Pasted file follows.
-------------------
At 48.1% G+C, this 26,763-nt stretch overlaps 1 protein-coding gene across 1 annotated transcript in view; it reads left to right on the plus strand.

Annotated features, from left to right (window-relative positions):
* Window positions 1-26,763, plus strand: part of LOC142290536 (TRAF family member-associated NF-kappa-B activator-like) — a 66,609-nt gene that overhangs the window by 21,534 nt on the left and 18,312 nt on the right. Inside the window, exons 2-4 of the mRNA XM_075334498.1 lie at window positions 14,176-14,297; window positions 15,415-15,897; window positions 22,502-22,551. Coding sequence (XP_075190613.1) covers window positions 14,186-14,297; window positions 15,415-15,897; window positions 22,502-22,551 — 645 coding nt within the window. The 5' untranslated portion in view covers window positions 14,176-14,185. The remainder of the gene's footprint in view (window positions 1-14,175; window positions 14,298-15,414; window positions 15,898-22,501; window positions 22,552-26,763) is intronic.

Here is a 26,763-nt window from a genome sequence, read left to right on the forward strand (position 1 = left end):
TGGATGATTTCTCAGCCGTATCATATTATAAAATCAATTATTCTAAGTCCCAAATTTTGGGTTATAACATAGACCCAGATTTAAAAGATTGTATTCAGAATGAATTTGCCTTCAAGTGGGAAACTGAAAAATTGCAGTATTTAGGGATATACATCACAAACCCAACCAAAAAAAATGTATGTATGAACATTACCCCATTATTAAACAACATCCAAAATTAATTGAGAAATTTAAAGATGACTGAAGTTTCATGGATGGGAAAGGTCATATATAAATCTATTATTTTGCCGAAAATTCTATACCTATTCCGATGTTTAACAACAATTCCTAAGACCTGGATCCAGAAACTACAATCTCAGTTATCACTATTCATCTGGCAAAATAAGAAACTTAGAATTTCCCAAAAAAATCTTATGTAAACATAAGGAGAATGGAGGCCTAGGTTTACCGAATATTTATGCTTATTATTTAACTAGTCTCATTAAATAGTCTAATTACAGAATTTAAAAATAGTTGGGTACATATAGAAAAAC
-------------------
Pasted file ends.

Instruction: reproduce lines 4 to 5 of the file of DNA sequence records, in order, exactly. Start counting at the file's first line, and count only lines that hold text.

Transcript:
Here is a 26,763-nt window from a genome sequence, read left to right on the forward strand (position 1 = left end):
TGGATGATTTCTCAGCCGTATCATATTATAAAATCAATTATTCTAAGTCCCAAATTTTGGGTTATAACATAGACCCAGATTTAAAAGATTGTATTCAGAATGAATTTGCCTTCAAGTGGGAAACTGAAAAATTGCAGTATTTAGGGATATACATCACAAACCCAACCAAAAAAAATGTATGTATGAACATTACCCCATTATTAAACAACATCCAAAATTAATTGAGAAATTTAAAGATGACTGAAGTTTCATGGATGGGAAAGGTCATATATAAATCTATTATTTTGCCGAAAATTCTATACCTATTCCGATGTTTAACAACAATTCCTAAGACCTGGATCCAGAAACTACAATCTCAGTTATCACTATTCATCTGGCAAAATAAGAAACTTAGAATTTCCCAAAAAAATCTTATGTAAACATAAGGAGAATGGAGGCCTAGGTTTACCGAATATTTATGCTTATTATTTAACTAGTCTCATTAAATAGTCTAATTACAGAATTTAAAAATAGTTGGGTACATATAGAAAAAC